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United States v. Pinet-Fuentes

United States Court of Appeals, First Circuit

April 30, 2018

UNITED STATES OF AMERICA, Appellee,
v.
WILLIAM PINET-FUENTES, Defendant, Appellant.

          APPEAL FROM THE UNITED STATES DISTRICT COURT FOR THE DISTRICT OF PUERTO RICO [Hon. Francisco A. Besosa, U.S. District Judge]

          Javier A. Morales-Ramos, on brief for appellant.

          Rosa Emilia Rodríguez-Vélez, United States Attorney, Mariana E. Bauzá-Almonte, Assistant United States Attorney, Chief, Appellate Division, and John A. Mathews II, Assistant United States Attorney, on brief for appellee.

          Before Thompson, Boudin, and Kayatta, Circuit Judges.

          BOUDIN, CIRCUIT JUDGE.

         William Pinet-Fuentes (Pinet) pled guilty in the district court to a charge of illegal possession of a machine gun, 18 U.S.C. § 922(o), and was sentenced to 30 months in prison to be followed by supervisory release; a further condition prescribed by the court was that for the first half year, Pinet would be subject to electronic monitoring and curfew restrictions. Pinet's appeal contests both the 30-month sentence and the release conditions.

         Pinet was arrested on September 6, 2016, following an earlier incident in Yabucoa, Puerto Rico. Pinet sat in a front passenger seat of a car parked at an abandoned gas station at some distance from the drug transaction that agents perceived him to be observing. After a pat down of Pinet revealed that he had two ammunition magazines in his pocket, he admitted to having a weapon under the seat; it was a loaded Glock, with an extended magazine, and was fully automatic. Pinet later conceded that his weapon had earlier been in his lap and was placed under the seat as agents approached the car.

         Section 922(o) makes it unlawful for any person to possess a "machinegun, " with exceptions, such as military and police, which do not apply to Pinet. "Machinegun, " defined through cross-references, is not limited to the popular conception portrayed in movies, but effectively includes any weapon, including a Glock, capable of fully automatic fire. See 18 U.S.C. § 922(a)(4) (noting that machinegun is defined in 26 U.S.C. § 5845).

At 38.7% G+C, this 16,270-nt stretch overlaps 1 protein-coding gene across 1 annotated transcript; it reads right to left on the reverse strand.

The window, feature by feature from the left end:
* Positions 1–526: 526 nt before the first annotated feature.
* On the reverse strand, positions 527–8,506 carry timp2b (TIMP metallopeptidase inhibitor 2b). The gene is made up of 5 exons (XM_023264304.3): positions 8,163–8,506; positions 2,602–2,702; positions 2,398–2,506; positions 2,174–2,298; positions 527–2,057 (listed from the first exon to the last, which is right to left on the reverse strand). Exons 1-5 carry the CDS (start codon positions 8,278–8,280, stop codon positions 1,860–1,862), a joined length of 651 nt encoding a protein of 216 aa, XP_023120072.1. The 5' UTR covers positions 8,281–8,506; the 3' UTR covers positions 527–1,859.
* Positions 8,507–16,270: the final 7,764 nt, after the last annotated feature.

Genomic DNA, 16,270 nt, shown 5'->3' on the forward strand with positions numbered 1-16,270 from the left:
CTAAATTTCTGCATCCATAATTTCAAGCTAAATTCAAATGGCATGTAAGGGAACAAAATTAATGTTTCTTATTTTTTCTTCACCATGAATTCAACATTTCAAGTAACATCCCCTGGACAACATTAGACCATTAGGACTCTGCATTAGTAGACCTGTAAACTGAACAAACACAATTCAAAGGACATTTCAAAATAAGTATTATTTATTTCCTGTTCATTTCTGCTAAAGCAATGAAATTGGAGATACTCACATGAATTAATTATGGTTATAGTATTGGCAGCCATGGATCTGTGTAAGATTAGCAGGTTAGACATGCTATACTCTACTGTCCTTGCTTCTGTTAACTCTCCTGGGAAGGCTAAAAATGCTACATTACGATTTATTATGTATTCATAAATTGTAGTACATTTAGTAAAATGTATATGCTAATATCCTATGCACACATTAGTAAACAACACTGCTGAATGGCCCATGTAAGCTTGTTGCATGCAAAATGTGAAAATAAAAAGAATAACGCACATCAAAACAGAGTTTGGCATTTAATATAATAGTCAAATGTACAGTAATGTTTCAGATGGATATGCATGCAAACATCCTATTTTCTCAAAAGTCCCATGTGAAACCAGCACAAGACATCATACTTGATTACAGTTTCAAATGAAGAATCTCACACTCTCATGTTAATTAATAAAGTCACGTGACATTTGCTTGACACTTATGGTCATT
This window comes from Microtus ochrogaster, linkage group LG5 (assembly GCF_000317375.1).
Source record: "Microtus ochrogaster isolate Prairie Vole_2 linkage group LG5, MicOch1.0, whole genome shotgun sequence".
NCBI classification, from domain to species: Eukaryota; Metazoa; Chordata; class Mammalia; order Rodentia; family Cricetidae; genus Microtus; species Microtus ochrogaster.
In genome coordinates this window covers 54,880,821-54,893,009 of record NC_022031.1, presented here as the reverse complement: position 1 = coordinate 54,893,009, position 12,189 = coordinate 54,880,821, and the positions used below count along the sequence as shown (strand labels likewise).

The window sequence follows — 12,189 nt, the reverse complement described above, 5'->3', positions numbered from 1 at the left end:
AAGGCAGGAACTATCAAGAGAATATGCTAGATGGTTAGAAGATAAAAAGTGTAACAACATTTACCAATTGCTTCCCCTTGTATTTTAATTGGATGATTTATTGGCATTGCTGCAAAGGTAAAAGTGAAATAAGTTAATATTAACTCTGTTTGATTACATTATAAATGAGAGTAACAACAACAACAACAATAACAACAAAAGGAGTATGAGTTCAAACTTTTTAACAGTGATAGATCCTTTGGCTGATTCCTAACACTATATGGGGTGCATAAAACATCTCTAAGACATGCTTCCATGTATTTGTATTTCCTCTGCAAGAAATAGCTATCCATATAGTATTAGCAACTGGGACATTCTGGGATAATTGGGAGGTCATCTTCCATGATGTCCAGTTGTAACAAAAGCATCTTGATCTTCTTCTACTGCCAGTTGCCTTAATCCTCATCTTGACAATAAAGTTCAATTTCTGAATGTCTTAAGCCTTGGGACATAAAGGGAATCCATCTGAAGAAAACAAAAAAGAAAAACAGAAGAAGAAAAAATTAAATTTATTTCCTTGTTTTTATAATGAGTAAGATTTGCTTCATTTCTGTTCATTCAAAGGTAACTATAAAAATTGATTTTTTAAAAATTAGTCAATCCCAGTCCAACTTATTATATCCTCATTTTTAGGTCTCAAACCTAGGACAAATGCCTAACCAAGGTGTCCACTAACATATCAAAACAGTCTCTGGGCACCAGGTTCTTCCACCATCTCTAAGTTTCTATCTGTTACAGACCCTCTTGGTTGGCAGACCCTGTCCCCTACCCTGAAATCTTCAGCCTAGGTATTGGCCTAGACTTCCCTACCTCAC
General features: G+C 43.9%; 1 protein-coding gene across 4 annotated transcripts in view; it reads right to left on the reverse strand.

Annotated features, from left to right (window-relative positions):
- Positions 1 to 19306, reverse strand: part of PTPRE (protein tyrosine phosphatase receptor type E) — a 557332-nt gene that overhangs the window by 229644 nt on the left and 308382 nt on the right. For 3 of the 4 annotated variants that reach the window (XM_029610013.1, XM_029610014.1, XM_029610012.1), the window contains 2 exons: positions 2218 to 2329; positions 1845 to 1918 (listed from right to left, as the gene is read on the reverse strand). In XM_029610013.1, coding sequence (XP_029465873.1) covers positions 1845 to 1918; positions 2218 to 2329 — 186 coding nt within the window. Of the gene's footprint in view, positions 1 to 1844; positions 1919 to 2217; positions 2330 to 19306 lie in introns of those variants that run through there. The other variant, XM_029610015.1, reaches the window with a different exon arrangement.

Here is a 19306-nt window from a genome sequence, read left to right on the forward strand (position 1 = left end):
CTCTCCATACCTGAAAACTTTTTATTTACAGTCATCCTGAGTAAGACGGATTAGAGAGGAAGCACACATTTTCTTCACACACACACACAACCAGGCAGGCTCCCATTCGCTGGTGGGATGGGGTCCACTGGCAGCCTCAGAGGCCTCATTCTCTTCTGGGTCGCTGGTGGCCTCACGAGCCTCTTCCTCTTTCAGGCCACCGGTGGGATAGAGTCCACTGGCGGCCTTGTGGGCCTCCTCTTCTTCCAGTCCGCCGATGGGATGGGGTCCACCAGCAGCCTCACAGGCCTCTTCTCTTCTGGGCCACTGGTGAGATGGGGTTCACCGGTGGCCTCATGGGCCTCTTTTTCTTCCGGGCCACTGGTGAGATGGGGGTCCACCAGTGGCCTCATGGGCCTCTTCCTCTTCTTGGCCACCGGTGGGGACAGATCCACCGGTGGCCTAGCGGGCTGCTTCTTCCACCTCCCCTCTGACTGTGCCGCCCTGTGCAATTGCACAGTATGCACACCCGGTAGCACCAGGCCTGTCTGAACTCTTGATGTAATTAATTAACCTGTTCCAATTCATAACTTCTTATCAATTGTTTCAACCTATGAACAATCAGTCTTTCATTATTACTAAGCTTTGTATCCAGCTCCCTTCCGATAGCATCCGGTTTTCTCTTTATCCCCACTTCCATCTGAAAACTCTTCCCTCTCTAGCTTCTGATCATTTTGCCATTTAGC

After Pinet pled guilty, the Probation Officer filed a pre-sentence report. The ultimate recommended calculation of Pinet's sentencing range under the guidelines included an upward adjustment on the premise that the Glock was a stolen firearm. U.S.S.G. § 2K2.1(b)(4)(A). Pinet disputed the upward adjustment at the sentencing hearing, as well as the report's recommendation that for the first six months of supervised release, he be required to abide by a curfew and submit to electronic monitoring.

         At sentencing, the district court adopted, over Pinet's objections, both the stolen weapon enhancement and the recommended conditions as to curfew and monitoring. The district court also imposed the 30-month sentence which was within the range recommended in the pre-sentence report. The enhancement, the sentence itself, and the supervised release conditions are all issues pressed on this appeal. We take them in that order.

         Under the sentencing guidelines, much in the sentence depends on the score or "level" assigned to the defendant. The level is to be adjusted upward by two levels if the defendant's firearm was stolen. U.S.S.G. § 2K2.1(b)(4)(A). The district court makes findings as to such matters under a preponderance of the evidence standard by which the government must establish the enhancement; but the district court is not limited by conventional jury trial evidence rules and--pertinent here--may consider reliable hearsay not within some settled exception. United States v. Rodriguez, 336 F.3d 67, 71 (1st Cir. 2003).

         The government offered as evidence a police report, recounting an interview with the original owner, stating that the weapon had been stolen from his vehicle in January 2015 while he was at church. Pinet had previously claimed that he had bought the gun several years prior to the owner's reported loss of it to theft. The district court accepted the owner's version of events-no motive for him to lie was apparent--while Pinet's self-serving explanation was convenient but not supported by any other evidence.

         For the owner to lie to a police officer would have been unwise and, so far as we can tell, Pinet gave no specifics to support his own version of events. He says that the owner's claim that he drove the gun to church is unlikely, but, based on our frequent review of cases out of Puerto Rico, it is fair to say guns are common enough. As between the owner's unimpeached statement and the story told by a defendant with an obvious motive to fabricate, the district court could choose to credit the owner. This disposes of Pinet's enhancement claim without the need to consider the government's further arguments on this issue.

         Turning to Pinet's attack on the reasonableness of the sentence, the guideline range--given Pinet's offense level and criminal history--was 24-30 months' imprisonment. Pinet claims that the district court either did or may well have relied on an inference that Pinet, sitting in a vehicle cradling an automatic weapon and looking toward the scene of a drug transaction, was a party to ...


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